One of the first things people ask when they get into the sport is “what are those numbers on the disc?” This sends all of us down a long rabbit hole that we quickly realize leads to confusion, disappointment, and regret. The system that seems so simple and trustworthy betrays us over and over again. This article aims to break down why that is, how you should use flight numbers, and the change that could fix the whole problem.
From what I could find and remember, flight numbers were created by Innova to help players be able to compare discs within their lineup and know what characteristics to expect in the flight. This was a genius idea and well received. The numbers that they landed on were Speed, Glide, Turn, and Fade. The Speed of the disc described the speed of it’s flight alongside the amount of speed required to get the disc to do what the rest of the flight numbers say it is going to do (ie. a Destroyer takes more speed to turn than a Valkyrie). The next number on the disc stands for the Glide and gives you a glimpse into the disc’s desire to stay in the air. This is crucial when deciding between discs and what you are going to use them for. The third number refers to the high speed turn of the disc. This means when the disc is thrown at the ideal speed for the disc it will react by turning off the initial line by a certain point. Usually this number is represented by a negative number and the lower the number, the more it turns. The final number refers to the low speed stability and what to expect as the disc finishes the flight and begins slowing down in its descent back to the ground. The higher the final number, the stronger the pull back to the line and then to the ground on angle.
This was great and worked as a good guide through the many discs on the shelf. Then other companies started using the same system. This is where things started to get confusing. Each company uses the same numbers and tries to follow the general principle, but there is no central body determining what discs have what flight numbers. This leads to a 13 speed Nuke having a 0.2cm wider rim than the 14 speed Corvette and the same rim width as the 14 speed Rampage. In my opinion, this is because Legacy and Innova knew a “14” speed disc would sell better than a “13” speed disc. Manufacturers now have a way to market their discs as “one of a kind” even if it isn’t true just to get us to jump on it. A great example of this is the “1 speed” putter from Løft claiming to be revolutionary simply because the Birdie, Polecat, and other putters are not mainstream putters but have the same speed and rim width. The result? A Kickstarter campaign that was funded in less than 10 minutes.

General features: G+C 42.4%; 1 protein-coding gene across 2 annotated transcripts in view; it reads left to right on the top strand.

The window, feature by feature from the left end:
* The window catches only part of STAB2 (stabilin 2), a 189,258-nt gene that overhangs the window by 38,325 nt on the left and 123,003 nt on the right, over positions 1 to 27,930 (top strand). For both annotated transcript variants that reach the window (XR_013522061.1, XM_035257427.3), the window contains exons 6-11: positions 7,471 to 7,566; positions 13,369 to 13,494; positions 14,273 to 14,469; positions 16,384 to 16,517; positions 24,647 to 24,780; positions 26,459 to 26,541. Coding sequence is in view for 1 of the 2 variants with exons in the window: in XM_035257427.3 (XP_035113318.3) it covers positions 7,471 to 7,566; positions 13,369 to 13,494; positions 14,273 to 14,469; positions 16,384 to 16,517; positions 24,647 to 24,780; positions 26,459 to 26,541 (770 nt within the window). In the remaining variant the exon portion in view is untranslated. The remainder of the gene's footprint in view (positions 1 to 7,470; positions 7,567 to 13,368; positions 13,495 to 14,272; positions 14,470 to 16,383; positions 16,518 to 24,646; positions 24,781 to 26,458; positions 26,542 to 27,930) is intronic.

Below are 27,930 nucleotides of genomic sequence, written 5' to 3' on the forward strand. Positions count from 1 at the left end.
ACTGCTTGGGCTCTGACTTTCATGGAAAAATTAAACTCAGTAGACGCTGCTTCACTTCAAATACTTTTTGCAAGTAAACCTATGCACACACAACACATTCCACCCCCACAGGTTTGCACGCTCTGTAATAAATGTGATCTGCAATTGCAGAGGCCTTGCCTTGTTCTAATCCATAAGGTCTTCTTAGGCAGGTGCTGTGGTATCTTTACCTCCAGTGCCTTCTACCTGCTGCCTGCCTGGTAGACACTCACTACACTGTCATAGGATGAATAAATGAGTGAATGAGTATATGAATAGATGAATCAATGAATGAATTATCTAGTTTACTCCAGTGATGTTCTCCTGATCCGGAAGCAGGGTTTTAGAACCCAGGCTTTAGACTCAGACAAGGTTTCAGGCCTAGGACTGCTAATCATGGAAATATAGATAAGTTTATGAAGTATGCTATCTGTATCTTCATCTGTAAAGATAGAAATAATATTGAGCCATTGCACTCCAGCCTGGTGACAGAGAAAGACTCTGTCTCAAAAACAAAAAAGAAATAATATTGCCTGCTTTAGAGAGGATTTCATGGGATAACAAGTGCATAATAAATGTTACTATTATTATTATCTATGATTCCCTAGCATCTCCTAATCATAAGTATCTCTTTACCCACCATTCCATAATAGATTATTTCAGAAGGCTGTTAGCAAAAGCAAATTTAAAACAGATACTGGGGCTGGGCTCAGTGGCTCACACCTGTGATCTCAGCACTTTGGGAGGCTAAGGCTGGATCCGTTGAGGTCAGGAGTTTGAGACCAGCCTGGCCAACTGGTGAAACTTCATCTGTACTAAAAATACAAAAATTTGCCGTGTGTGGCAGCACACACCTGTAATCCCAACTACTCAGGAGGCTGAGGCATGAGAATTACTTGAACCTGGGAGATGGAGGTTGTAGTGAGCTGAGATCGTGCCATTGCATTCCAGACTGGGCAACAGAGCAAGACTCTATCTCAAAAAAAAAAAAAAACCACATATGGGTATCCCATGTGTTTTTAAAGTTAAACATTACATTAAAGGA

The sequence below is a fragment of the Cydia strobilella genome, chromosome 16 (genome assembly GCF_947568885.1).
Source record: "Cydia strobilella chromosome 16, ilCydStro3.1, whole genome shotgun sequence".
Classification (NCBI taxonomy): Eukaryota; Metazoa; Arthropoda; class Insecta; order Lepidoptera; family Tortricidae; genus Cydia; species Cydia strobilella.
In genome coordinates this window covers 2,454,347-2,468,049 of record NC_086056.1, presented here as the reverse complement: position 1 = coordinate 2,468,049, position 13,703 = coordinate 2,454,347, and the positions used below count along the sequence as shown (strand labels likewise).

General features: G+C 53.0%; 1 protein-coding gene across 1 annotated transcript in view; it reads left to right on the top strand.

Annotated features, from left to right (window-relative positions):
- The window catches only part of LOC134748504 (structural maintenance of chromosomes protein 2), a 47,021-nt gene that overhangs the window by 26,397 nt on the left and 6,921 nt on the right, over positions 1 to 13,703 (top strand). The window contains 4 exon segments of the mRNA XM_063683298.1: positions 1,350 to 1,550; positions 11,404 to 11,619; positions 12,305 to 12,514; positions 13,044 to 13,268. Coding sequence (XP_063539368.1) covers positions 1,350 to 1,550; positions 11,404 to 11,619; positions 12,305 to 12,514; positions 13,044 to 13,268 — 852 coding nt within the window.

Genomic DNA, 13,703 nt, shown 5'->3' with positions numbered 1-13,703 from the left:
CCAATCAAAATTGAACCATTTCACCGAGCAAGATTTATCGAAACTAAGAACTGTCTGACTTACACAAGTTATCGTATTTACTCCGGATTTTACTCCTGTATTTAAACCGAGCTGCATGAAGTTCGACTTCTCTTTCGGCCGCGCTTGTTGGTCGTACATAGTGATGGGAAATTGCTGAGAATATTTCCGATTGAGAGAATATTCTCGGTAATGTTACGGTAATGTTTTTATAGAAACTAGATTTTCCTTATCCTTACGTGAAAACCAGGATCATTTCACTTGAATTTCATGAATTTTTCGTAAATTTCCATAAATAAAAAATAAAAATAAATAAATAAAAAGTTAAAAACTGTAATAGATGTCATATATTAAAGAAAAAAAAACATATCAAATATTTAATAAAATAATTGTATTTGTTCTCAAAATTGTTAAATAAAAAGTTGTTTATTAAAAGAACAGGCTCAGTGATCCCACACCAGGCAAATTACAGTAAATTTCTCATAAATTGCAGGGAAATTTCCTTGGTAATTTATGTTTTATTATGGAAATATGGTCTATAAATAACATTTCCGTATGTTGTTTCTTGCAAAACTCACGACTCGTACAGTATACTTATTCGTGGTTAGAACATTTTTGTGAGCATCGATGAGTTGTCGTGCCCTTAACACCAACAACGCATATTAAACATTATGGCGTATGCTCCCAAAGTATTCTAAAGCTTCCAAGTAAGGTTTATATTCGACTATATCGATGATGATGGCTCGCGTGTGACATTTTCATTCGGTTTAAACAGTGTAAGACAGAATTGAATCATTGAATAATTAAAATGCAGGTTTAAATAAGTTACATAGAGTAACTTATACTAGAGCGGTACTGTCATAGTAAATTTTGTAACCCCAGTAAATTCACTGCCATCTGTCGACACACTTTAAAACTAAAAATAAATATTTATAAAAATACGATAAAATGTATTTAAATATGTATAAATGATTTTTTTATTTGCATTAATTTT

Another big issue that has been caused is the difference in glide, turn, and fade across the manufacturers. For example, the Discraft Vulture is listed as a 10,5,0,2 and the Innova Thunderbird is listed as a 9,5,0,2 but when throwing them the Thunderbird seems to fly faster, have more glide, and be more overstable. Not to mention that the Thunderbird has a wider rim than the Vulture as well. This is just one example, but I am sure you have had your own experience where you buy a disc based on flight numbers only to realize that it is nowhere close to what you expected.
So how should you use flight numbers? If possible, don’t. That sounds great, but I know it isn’t fully possible. If you stick within one manufacturer, the flight numbers should give you a good general idea of what a disc will do in comparison to other discs that they make. If you want to compare discs across brands, your best bet is either to find an in person location where you can feel the molds and look at them to see how they compare or post a question on Reddit, in a Facebook group, or just ask someone in your local scene that might know. If you are looking at the discs in person, you should be looking at a few things. First of all look at the rim width. Grip the discs you are comparing and see how similar the shape and width are in your hand. If one feels different, it probably is. Next look at the profile of the disc. Pay attention to every detail but especially the shape of the rim and the height of the rim. Line the discs up and see if they look identical or if you can notice some differences in shape and height of the rim. If they feel the same in your hand and look almost identical, chances are you have found a pretty comparable mold.
What could be done to avoid this whole issue altogether? I am glad you asked. The simplest solution is for the PDGA to regulate the flight numbers. Each manufacturer has to send new molds in for approval to them anyways so part of the process could be assigning them their numbers based on the rim shape, height, width, parting line height, shoulder shape, etc. This would solve the issue to where every manufacturer is on the same scale and therefore we do not have to worry about someone pumping up the speed, glide, fade, etc. in order to move some more of their new mold. Flight Numbers were once a great thing. Now they are just a confusing mess and make you sound like a conspiracy theorist whenever you try to explain them to your friend just getting into the sport.